How Wedding Brands Are Helping Distressed Couples Amid COVID-19 Cancellations

Zola and The Knot Worldwide have been helping couples navigate unprecedented changes

Leading wedding brands Zola and The Knot Worldwide are assisting couples who have had to postpone their weddings due to the emergence of COVID-19.

Key insight:

Nary a wedding bell rings or a glass breaks with the exaltation of a teary-eyed crowd’s mazel tov during a global pandemic.

Social distancing, travel bans, self-imposed quarantines and periods of self-isolation have rendered jubilant springtime celebrations of marriage silent. Couples have been left with no choice but to postpone their nuptials (or come up with anti-contagion alternatives that looked nothing like the planned “I Do” fantasies of Pinterest boards).

For leading wedding companies Zola and The Knot Worldwide, their usual obligations and services have been upended by the novel coronavirus, but their commitment to couples has remained steadfast. Both companies have adjusted business operations during this difficult time to make stressful decisions easier for their clients.

Mike Chi, CMO of Zola, a woman-owned site offering wedding registry and planning tools, told Adweek that right now, Zola’s entire focus is on helping couples and wedding vendors affected by COVID-19.

“We understand that the last thing many couples want right now is to receive a push notification about their guest list, so support is the focus across all of our channels,” Chi said.

Though Zola is exploring the possibility of launching other products to assist in providing this support, the company is currently relying on the products and services it already offers to take on this new mission. A dedicated team of Zola Advisors who stay up-to-date on the latest CDC guidelines are sharing messages with couples to communicate any event changes to family, friends and wedding vendors.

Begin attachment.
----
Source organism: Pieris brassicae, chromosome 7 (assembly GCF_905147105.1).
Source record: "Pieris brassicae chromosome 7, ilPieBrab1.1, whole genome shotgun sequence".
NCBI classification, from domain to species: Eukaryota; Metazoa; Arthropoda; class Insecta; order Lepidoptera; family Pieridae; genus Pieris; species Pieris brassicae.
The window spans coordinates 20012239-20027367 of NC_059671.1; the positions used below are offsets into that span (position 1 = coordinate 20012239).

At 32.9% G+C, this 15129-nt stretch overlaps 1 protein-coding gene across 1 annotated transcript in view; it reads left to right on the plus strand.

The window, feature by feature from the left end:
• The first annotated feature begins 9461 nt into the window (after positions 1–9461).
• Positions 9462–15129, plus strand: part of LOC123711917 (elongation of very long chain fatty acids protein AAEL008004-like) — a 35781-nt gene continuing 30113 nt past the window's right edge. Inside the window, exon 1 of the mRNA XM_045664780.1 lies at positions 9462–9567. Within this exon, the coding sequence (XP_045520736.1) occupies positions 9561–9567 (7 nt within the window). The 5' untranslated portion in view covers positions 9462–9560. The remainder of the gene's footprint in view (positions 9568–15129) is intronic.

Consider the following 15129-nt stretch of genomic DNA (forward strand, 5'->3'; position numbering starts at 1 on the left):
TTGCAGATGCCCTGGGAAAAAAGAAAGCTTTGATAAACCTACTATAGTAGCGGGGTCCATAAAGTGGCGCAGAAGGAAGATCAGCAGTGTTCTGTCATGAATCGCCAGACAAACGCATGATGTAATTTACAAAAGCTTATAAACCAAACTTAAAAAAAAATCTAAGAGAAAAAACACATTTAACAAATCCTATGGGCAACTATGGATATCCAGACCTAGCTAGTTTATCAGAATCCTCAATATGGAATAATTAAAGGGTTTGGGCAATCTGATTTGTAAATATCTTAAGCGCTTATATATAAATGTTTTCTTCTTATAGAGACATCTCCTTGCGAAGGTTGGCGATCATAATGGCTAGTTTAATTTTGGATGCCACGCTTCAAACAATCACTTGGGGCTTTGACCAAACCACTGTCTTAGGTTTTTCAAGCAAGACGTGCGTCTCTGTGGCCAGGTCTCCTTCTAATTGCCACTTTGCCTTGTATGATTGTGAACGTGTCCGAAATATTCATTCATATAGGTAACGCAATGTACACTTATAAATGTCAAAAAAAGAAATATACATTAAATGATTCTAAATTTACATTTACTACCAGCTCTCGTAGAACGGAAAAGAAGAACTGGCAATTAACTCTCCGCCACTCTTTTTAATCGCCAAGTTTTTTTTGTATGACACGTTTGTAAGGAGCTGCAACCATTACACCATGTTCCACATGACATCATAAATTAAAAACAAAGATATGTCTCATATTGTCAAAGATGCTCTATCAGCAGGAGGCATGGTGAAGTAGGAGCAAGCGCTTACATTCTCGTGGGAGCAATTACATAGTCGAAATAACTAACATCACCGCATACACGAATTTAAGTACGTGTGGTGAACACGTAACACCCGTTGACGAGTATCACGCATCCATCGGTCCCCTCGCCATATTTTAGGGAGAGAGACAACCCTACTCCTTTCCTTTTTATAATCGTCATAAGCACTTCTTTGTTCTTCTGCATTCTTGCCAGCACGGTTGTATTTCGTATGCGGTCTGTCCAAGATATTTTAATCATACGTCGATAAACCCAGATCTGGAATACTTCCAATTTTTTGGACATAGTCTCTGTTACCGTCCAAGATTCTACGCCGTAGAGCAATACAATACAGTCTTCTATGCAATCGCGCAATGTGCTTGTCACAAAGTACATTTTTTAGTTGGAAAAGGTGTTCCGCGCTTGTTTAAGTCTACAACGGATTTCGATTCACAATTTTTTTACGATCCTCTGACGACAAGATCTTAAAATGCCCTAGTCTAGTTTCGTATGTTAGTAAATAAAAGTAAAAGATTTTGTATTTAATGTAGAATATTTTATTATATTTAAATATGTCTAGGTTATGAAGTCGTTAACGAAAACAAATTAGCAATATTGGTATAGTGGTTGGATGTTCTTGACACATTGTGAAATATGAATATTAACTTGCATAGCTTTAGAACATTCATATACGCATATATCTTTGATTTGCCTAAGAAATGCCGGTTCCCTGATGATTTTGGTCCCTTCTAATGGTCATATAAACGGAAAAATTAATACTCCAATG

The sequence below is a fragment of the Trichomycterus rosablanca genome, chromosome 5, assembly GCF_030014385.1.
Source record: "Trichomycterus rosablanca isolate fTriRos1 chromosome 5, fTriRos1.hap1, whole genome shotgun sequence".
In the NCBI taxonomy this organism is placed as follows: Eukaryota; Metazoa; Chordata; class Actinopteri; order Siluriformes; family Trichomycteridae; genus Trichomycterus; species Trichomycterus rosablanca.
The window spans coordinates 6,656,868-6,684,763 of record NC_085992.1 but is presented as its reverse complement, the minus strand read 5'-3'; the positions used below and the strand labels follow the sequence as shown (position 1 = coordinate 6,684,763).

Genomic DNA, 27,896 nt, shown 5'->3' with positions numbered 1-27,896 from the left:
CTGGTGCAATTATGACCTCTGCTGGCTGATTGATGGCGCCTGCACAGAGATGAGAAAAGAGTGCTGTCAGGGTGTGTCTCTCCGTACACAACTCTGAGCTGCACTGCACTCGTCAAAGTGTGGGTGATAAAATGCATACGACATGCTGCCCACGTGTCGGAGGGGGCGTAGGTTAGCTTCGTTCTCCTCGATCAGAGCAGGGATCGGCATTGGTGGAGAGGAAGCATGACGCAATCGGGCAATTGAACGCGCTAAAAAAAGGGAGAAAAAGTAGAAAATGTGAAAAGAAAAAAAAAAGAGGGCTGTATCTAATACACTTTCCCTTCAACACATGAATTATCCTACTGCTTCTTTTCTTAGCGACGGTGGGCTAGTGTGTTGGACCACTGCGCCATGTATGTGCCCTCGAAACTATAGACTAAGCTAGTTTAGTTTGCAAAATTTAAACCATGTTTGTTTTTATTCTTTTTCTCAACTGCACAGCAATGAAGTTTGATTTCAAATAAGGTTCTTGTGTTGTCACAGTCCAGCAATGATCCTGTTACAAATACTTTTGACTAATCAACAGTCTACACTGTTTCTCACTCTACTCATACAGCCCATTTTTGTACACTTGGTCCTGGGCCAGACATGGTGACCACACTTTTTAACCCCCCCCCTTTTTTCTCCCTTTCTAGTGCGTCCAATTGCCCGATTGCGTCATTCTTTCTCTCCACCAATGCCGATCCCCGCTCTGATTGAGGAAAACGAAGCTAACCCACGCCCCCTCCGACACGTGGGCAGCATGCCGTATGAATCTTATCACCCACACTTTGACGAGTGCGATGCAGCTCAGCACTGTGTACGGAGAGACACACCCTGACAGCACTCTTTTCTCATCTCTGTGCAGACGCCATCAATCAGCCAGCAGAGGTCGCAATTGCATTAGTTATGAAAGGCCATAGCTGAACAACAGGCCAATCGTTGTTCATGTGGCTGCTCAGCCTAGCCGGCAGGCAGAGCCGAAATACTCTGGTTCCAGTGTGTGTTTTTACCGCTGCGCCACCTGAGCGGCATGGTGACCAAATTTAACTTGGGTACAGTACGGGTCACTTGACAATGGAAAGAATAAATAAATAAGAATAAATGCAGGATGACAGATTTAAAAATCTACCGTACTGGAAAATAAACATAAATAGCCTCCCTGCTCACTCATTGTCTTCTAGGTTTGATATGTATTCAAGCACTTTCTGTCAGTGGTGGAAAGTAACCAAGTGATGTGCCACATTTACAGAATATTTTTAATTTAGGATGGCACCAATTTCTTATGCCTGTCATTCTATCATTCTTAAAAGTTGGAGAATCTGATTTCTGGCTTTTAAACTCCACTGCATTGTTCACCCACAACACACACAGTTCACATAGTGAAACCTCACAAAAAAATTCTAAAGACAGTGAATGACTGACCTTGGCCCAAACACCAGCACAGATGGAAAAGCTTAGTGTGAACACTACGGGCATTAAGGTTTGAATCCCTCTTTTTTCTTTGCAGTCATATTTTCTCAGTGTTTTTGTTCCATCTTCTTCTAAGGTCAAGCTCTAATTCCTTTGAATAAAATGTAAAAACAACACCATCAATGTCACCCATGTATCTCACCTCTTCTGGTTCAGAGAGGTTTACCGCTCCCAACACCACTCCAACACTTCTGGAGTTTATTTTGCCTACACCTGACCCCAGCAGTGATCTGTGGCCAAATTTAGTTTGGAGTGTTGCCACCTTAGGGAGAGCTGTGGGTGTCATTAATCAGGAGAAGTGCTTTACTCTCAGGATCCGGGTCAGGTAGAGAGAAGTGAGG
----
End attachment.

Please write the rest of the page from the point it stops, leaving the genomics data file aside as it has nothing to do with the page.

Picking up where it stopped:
Email is one platform that these Zola Advisors are taking advantage of, featuring expert content that answers the most popular COVID-19-related questions received from couples, guests and vendors.

Chi added Instagram and Facebook are being utilized to offer a mix of both “helpful information and distancing and fun content.” The Story feature on Instagram is used to answer questions from real couples and vendors, while the account’s feed is full of images, videos and memes with more lighthearted content to serve as an “oasis to escape the stress.”

Feedback posted on the Zola Community Facebook Group, a private forum composed of over 10,000 members, is being used to guide Zola’s overall messaging.

“We’re also starting positive conversations about how to deal with stress and how to best communicate with wedding venues,” Chi said.

The Knot Worldwide, comprised of eight brands with a presence in 15 countries around the world—including wedding-centric online marketplaces The Knot, WeddingWire, and How They Asked—has had to make similar modifications to business operations as Zola on a more international scale.

Dhanusha Sivajee, CMO, The Knot Worldwide, explained to Adweek that, with nearly 35,000 weddings set to take place in the United States and 600,000 weddings set to take place internationally in April and May this year, the company is aware that this is impacting a vast amount of couples and small businesses, worldwide and in the markets they serve.

The Knot Worldwide is using “a chatbot offering personalized recommendations and a new 360 virtual venue tour tool so they can tour venues from the comfort of their own homes,” Sivajee said.

Last week, The Knot and WeddingWire partnered to launch a 24/7 hotline where wedding experts on its customer service and events teams answer questions from couples and encourages couples to vent about their frustrations. When the team is not live to answer calls, a voicemail will prompt callers to leave questions and a team member will get back to them within 24 hours.

“Our mantra behind this hotline is that it’s OK for couples to feel disappointed, upset, stressed and confused,” Sivajee said. “We want to encourage couples to acknowledge those feelings, understand they are valid and ask questions.”

Additionally, the Knot Worldwide is sharing advice and guidance for wedding professionals on their b-to-b brand WeddingPro. The company is also working on more opportunities for education and information to share among wedding professionals through a webinar series.

According to Sivajee, couples can still have the celebration they’ve always dreamed of—it may just look slightly different. Luckily, Sivajee assures, most of the wedding professionals in the Knot Worldwide’s network have been willing to console couples and figure out an alternative plan.

“We have truly seen couples and wedding professionals work together and accomplish remarkable things over the past couple of weeks. This industry is resilient,” Sivajee said.

@monicroqueta Mónica is a breaking news reporter at Adweek.